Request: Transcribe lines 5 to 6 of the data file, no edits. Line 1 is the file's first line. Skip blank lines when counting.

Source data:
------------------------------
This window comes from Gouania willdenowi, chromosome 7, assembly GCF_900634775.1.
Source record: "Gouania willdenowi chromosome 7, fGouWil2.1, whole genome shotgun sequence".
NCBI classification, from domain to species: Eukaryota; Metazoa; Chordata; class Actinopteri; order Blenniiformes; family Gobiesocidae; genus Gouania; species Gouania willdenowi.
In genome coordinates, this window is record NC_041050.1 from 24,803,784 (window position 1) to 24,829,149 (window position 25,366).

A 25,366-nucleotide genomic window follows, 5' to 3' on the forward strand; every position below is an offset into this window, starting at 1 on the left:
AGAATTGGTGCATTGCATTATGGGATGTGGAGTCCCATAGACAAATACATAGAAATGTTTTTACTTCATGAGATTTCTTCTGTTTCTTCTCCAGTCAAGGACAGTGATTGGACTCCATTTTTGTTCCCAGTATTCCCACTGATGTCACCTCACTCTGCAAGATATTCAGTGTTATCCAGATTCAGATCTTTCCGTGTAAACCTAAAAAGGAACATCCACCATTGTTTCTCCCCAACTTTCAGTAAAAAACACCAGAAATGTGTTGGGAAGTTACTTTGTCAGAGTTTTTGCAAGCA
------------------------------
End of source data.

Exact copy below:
A 25,366-nucleotide genomic window follows, 5' to 3' on the forward strand; every position below is an offset into this window, starting at 1 on the left:
AGAATTGGTGCATTGCATTATGGGATGTGGAGTCCCATAGACAAATACATAGAAATGTTTTTACTTCATGAGATTTCTTCTGTTTCTTCTCCAGTCAAGGACAGTGATTGGACTCCATTTTTGTTCCCAGTATTCCCACTGATGTCACCTCACTCTGCAAGATATTCAGTGTTATCCAGATTCAGATCTTTCCGTGTAAACCTAAAAAGGAACATCCACCATTGTTTCTCCCCAACTTTCAGTAAAAAACACCAGAAATGTGTTGGGAAGTTACTTTGTCAGAGTTTTTGCAAGCA